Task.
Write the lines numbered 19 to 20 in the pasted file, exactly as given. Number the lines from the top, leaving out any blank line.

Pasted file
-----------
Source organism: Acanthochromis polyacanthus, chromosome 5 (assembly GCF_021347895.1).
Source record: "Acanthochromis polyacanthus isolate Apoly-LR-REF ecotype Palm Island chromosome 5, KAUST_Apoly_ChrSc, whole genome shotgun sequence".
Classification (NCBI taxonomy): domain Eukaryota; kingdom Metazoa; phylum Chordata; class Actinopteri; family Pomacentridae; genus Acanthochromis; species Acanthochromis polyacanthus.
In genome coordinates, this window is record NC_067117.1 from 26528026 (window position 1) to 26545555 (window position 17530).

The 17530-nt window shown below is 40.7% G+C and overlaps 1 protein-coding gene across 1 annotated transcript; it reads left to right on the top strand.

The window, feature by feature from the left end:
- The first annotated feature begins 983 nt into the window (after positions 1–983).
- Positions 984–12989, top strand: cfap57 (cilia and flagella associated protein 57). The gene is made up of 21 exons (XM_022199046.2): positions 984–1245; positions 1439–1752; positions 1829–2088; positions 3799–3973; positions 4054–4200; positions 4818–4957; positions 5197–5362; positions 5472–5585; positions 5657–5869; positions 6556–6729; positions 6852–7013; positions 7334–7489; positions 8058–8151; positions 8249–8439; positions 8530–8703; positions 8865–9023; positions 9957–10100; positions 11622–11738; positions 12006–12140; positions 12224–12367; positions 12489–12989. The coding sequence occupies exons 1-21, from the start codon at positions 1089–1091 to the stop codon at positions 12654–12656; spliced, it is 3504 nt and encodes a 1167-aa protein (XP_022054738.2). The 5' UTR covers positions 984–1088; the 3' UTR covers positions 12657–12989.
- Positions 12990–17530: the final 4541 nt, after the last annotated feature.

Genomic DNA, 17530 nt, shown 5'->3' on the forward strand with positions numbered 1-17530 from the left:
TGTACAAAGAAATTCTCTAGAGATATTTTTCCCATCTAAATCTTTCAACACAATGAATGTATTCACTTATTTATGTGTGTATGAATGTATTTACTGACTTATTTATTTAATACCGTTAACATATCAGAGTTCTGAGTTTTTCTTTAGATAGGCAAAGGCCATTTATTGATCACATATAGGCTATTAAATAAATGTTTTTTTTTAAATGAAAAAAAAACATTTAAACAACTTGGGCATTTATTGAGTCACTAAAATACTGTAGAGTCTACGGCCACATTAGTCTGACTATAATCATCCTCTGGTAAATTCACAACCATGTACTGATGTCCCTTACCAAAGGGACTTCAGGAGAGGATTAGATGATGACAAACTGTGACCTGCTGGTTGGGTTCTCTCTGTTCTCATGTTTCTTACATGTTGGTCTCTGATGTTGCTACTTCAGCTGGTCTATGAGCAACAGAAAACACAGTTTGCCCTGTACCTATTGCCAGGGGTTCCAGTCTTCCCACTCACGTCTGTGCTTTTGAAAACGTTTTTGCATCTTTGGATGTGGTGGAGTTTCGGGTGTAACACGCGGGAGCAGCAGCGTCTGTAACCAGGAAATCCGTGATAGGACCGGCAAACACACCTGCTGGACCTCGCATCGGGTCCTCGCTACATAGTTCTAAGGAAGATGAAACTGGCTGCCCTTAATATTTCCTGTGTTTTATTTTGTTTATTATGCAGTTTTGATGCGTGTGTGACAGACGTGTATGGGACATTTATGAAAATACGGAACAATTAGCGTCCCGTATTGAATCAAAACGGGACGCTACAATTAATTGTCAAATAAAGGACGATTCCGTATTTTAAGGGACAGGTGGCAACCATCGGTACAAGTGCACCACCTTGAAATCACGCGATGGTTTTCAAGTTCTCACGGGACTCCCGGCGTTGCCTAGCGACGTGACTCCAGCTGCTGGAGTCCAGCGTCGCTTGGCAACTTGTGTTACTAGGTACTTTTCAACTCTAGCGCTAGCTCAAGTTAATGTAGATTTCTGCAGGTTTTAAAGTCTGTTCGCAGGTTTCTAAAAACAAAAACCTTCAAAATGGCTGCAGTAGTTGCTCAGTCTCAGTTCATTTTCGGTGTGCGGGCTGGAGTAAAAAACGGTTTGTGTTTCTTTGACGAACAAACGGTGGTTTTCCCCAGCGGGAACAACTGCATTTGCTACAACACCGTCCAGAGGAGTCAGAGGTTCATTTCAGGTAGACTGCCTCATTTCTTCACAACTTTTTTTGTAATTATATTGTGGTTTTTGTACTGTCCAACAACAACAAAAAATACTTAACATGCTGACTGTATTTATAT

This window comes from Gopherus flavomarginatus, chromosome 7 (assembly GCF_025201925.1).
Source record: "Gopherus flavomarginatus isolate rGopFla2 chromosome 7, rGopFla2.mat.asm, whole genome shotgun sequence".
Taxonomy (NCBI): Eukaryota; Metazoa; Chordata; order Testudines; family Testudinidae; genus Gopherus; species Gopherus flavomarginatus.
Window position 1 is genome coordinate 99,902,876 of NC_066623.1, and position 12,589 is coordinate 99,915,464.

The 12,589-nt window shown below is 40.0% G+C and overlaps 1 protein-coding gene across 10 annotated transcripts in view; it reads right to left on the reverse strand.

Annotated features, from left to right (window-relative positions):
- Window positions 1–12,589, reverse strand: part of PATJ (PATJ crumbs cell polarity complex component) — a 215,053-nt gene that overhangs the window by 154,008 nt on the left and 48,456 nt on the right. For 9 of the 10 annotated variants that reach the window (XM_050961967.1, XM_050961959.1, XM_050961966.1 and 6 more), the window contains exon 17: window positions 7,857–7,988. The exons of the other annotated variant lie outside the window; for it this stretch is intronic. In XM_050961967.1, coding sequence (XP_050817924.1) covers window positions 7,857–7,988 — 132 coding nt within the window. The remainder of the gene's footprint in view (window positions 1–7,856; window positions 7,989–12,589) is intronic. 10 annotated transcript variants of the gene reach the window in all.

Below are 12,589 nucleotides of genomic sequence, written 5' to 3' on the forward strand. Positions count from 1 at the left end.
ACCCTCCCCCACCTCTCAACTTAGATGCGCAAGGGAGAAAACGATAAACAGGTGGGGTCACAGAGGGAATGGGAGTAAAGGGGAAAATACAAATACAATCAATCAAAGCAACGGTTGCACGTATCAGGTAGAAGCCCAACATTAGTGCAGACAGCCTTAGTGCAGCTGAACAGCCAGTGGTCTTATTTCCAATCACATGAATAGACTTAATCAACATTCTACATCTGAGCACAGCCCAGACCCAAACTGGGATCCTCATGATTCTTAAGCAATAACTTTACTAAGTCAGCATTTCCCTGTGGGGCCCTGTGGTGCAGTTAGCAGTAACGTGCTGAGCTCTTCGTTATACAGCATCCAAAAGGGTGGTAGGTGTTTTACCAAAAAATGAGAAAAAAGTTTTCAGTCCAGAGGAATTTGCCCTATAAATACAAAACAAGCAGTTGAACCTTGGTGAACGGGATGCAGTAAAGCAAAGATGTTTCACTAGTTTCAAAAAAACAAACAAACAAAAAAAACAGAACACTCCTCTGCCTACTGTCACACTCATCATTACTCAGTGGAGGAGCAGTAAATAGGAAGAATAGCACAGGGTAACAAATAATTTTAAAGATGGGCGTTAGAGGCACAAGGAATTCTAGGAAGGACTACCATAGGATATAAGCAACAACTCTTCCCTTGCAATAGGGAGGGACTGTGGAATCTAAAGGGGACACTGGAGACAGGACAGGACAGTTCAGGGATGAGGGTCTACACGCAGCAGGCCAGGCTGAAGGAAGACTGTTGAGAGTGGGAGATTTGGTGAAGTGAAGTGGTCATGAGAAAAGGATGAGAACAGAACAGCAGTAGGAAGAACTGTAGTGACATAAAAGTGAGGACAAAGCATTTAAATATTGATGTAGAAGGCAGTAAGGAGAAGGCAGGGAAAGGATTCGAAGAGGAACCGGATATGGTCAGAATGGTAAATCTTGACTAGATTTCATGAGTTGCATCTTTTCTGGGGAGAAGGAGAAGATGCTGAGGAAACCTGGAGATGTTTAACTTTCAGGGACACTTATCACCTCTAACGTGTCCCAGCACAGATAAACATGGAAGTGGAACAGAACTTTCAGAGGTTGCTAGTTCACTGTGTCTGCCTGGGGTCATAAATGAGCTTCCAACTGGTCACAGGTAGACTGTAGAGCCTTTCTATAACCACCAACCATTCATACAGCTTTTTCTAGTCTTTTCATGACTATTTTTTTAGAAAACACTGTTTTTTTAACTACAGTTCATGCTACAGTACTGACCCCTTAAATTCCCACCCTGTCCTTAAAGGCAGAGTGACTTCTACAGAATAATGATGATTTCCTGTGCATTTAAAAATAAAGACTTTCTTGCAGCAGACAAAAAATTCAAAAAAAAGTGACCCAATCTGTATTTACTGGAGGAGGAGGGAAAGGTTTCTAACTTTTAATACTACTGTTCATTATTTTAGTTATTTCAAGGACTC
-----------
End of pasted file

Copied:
Below are 12,589 nucleotides of genomic sequence, written 5' to 3' on the forward strand. Positions count from 1 at the left end.
ACCCTCCCCCACCTCTCAACTTAGATGCGCAAGGGAGAAAACGATAAACAGGTGGGGTCACAGAGGGAATGGGAGTAAAGGGGAAAATACAAATACAATCAATCAAAGCAACGGTTGCACGTATCAGGTAGAAGCCCAACATTAGTGCAGACAGCCTTAGTGCAGCTGAACAGCCAGTGGTCTTATTTCCAATCACATGAATAGACTTAATCAACATTCTACATCTGAGCACAGCCCAGACCCAAACTGGGATCCTCATGATTCTTAAGCAATAACTTTACTAAGTCAGCATTTCCCTGTGGGGCCCTGTGGTGCAGTTAGCAGTAACGTGCTGAGCTCTTCGTTATACAGCATCCAAAAGGGTGGTAGGTGTTTTACCAAAAAATGAGAAAAAAGTTTTCAGTCCAGAGGAATTTGCCCTATAAATACAAAACAAGCAGTTGAACCTTGGTGAACGGGATGCAGTAAAGCAAAGATGTTTCACTAGTTTCAAAAAAACAAACAAACAAAAAAAACAGAACACTCCTCTGCCTACTGTCACACTCATCATTACTCAGTGGAGGAGCAGTAAATAGGAAGAATAGCACAGGGTAACAAATAATTTTAAAGATGGGCGTTAGAGGCACAAGGAATTCTAGGAAGGACTACCATAGGATATAAGCAACAACTCTTCCCTTGCAATAGGGAGGGACTGTGGAATCTAAAGGGGACACTGGAGACAGGACAGGACAGTTCAGGGATGAGGGTCTACACGCAGCAGGCCAGGCTGAAGGAAGACTGTTGAGAGTGGGAGATTTGGTGAAGTGAAGTGGTCATGAGAAAAGGATGAGAACAGAACAGCAGTAGGAAGAACTGTAGTGACATAAAAGTGAGGACAAAGCATTTAAATATTGATGTAGAAGGCAGTAAGGAGAAGGCAGGGAAAGGATTCGAAGAGGAACCGGATATGGTCAGAATGGTAAATCTTGACTAGATTTCATGAGTTGCATCTTTTCTGGGGAGAAGGAGAAGATGCTGAGGAAACCTGGAGATGTTTAACTTTCAGGGACACTTATCACCTCTAACGTGTCCCAGCACAGATAAACATGGAAGTGGAACAGAACTTTCAGAGGTTGCTAGTTCACTGTGTCTGCCTGGGGTCATAAATGAGCTTCCAACTGGTCACAGGTAGACTGTAGAGCCTTTCTATAACCACCAACCATTCATACAGCTTTTTCTAGTCTTTTCATGACTATTTTTTTAGAAAACACTGTTTTTTTAACTACAGTTCATGCTACAGTACTGACCCCTTAAATTCCCACCCTGTCCTTAAAGGCAGAGTGACTTCTACAGAATAATGATGATTTCCTGTGCATTTAAAAATAAAGACTTTCTTGCAGCAGACAAAAAATTCAAAAAAAAGTGACCCAATCTGTATTTACTGGAGGAGGAGGGAAAGGTTTCTAACTTTTAATACTACTGTTCATTATTTTAGTTATTTCAAGGACTC